It is at least one and maybe two hours from Kemp's Bay (where you meet your pick-up) to the Sea Hunter's anchorage in Jackfish Channel. If it is rough, this ride can be bumpy and arduous. If you get seasick, it can be simply awful. This ride is the price of admission and definitely something to consider. If it is relatively calm, the trip is no problem. Plan for the worst and then you will not be disappointed. Take your Dramamine an hour before you get to Kemp's Bay.
Reason # 2
All bonefishing is done while wading. There is no being poled around the flats with eagle-eyed guides pointing out the fish while you discuss the state of the world with your buddy. The Sea Hunter has two guides that definitely know what they are doing, but since there will usually be six anglers on board that means four will at any given point be without the services of a guide. They will essentially be on their own. Anglers therefore must be self-sufficient. By that I mean must be able to find and see fish and revel in the opportunity to do so. Anglers who hit the flats and love to wander off to do their own thing are perfect for this trip. Individuals who feel they need the traditional services of a guide should give us a call before booking this trip.
Reason # 3
Meals aboard the Sea Hunter are delicious and plentiful with an emphasis on seafood. We had mahi mahi, wahoo, grouper and mutton snapper. All were caught locally; most were caught by us. If you like food that sticks to your ribs, great. If you need gourmet dining and beyond-buffet presentation, again think hard before booking the Sea Hunter.
Except for the master stateroom, cabins are not spacious by landlubber criteria. They are typical for a boat and offer plenty of space for folks used to boat living. There are two hot showers in the full bathroom facilities for the four cabins below deck and one full bath with shower off the master stateroom. There is no Internet or satellite TV. There is plenty of music and movies (including old westerns like Roy Rogers and Lonesome Dove or as Elliot McKinney, the first mate calls them, "shooting behind rocks" movies.
Reason # 5
Each group gets a bluewater day during the course of their week and it takes a full day to do it properly. It takes over an hour to get to the Tongue of the Ocean. You should pick your day based on weather and not whim. On our trip, we had a perfect morning followed by a rough afternoon as a front moved through. Seasickness, churning seas and a lengthy boat ride should encourage anyone to be sure they want to do this before committing one of their precious bonefishing days to a day chasing wahoo, dorado and tuna. Remember, one man's heaven is another man's hell. Also, it is good to remember the same applies (but to a lesser degree) with patch reef fishing. For the patch reefs, you still need relatively good weather and although quite accessible from Jackfish Channel, it is still done in deeper, more exposed water and may, under certain weather conditions, be difficult (or at least uncomfortable), to do. But luckily, bonefishing is always right there offering a more tranquil option.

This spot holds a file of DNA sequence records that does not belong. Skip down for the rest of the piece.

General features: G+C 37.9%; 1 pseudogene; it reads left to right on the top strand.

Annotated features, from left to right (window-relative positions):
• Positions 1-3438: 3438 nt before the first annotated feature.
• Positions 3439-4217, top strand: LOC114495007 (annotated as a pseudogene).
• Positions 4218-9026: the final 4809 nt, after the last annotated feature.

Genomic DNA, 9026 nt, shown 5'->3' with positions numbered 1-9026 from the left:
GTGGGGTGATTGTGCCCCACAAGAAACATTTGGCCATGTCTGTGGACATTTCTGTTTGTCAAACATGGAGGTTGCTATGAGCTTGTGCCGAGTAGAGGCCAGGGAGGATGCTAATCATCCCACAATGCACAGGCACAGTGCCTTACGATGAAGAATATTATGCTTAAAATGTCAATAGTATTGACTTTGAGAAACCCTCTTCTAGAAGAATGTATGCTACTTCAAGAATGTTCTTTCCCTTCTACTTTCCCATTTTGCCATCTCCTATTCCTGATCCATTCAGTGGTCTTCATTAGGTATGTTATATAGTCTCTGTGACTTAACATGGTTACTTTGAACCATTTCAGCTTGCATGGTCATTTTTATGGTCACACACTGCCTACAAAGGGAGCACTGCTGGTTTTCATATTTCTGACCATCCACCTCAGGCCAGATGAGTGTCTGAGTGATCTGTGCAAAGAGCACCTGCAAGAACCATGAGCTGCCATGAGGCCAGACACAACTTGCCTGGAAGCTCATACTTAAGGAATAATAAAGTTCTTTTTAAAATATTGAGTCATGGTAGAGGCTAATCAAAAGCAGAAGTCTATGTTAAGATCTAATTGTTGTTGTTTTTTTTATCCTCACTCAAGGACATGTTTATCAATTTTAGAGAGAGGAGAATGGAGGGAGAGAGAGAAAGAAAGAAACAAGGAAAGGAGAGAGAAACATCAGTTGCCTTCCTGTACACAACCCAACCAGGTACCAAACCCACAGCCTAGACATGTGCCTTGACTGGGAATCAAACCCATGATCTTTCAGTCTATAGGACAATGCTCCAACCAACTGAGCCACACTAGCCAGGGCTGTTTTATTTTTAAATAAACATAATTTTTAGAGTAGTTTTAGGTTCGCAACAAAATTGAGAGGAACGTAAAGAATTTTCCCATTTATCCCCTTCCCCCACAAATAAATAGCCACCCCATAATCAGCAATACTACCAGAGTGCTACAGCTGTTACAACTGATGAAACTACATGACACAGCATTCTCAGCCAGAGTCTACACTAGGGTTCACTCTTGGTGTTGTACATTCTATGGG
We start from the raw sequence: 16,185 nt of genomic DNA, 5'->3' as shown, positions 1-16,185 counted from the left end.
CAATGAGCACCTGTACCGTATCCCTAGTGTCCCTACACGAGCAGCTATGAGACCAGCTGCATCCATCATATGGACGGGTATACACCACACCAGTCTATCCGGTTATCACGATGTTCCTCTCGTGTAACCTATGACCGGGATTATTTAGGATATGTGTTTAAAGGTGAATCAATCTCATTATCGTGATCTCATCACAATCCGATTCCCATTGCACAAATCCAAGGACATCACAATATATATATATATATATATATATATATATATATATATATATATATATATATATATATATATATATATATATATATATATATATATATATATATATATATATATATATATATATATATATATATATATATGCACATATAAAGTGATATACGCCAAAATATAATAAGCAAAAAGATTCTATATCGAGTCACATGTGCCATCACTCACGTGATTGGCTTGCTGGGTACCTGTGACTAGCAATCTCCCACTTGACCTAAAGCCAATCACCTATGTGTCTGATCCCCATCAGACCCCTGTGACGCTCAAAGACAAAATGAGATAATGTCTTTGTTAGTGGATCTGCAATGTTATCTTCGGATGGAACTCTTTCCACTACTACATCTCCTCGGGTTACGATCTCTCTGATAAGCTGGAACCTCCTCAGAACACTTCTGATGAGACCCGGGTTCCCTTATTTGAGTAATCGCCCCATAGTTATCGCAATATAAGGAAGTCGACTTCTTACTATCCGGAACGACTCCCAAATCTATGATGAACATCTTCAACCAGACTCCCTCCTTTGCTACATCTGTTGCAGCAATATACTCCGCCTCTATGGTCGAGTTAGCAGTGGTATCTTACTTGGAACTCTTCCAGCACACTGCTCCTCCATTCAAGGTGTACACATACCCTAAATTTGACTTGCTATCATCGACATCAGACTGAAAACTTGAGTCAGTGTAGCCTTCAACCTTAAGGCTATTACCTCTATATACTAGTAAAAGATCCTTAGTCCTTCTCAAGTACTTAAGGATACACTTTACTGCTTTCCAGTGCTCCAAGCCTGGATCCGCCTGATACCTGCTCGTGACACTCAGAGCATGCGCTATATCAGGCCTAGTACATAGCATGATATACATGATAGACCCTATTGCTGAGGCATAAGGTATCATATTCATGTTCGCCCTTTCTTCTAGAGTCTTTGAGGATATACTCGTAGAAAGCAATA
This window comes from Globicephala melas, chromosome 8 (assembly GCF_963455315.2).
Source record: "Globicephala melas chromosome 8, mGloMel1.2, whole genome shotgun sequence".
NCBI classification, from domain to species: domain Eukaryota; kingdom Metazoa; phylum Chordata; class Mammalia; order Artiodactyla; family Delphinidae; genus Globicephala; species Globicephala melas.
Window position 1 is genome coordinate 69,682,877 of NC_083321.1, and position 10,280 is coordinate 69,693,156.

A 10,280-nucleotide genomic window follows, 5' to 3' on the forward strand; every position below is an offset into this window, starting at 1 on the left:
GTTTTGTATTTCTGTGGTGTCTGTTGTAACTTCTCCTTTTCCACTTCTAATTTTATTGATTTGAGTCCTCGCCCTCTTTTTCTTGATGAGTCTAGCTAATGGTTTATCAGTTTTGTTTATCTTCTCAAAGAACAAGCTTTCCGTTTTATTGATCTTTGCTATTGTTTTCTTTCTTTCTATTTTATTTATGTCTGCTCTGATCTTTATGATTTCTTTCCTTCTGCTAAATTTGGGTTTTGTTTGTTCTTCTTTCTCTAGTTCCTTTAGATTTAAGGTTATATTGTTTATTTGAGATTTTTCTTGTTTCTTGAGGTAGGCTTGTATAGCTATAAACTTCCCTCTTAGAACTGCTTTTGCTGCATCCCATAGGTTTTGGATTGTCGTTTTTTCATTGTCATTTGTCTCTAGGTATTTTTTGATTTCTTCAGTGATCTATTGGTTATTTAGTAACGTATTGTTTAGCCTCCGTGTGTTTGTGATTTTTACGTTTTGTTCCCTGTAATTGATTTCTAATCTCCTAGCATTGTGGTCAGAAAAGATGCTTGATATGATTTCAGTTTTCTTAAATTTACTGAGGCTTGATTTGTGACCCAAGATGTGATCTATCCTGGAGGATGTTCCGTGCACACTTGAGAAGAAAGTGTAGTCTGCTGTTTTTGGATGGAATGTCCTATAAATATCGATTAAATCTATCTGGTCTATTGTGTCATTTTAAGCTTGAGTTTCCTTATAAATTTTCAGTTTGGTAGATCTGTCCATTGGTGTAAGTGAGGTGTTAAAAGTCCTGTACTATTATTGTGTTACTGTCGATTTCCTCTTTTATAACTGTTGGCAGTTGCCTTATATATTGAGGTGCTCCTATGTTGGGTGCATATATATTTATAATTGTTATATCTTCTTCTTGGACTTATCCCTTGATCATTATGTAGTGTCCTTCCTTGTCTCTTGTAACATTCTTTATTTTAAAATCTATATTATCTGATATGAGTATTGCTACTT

After a great morning of bonefishing, we motored to a blue hole for something to do at high tide. Danny snorkeled the perimeter and located some schools of mutton snapper. The Bahamians wouldn't snorkel in the blue hole. They thought there were too many sharks about and blue holes are definitely spooky places to snorkel. After Danny climbed back onboard, we fished mostly live bait into the hole. Danny caught a very nice mutton snapper (that would be made into fingers for the cocktail hour that evening). I hooked a spinner shark that made a great run across the blue hole before cutting through my 40lb. wire tippet. We hooked the same nurse shark five times and never did land "Melvin". He was probably 5-6 feet and provided much hooting and hollering when he was on. In the process, I perfected the "chuck and duck" cast with my fly rod and a chunk of 'cuda for bait. This technique basically entailed stacking my fly line at my feet and swinging the bait in a wide arc to use centrifugal force to pull my line out. Very delicate stuff here and certainly not fly-rodding, but I got pretty good at it. Since it would ruin my reputation, please don't tell anyone!
Danny was smart enough to be using spinning tackle and he managed to hook a big spinner that made a series of very impressive leaps across the blue hole. True to form, the spinner spun and elicited oohs and ahhs from the peanut gallery that now included Dave and Steve who pulled up alongside to say "hi".
Eventually the spinner came unbuttoned and the two skiffs soon went their separate ways. We were all anxious to fish the falling tide and we only had a few hours left until dark.
Journal Entry SSH 11/15/08
OK, so that's all the reasons I can think of to NOT do the Sea Hunter. The reasons to do the trip are best seen in the accompanying photos. We all thought this to be the perfect bonefish trip with a great bluewater day thrown in, as well as some other eclectic angling opportunities to keep things interesting. We thought the crew was great, the food delicious, the accommodations more than adequate and the boat the best pure fishing machine we had ever been able to book for our clients. We will ALL be back! To Dave Miller, Danny Sheldon, Steve Peskoe and Jim Dean thanks for a GREAT trip! To Brian, Larry and Jeff who didn't make it, we missed you!
Written by Scott Heywood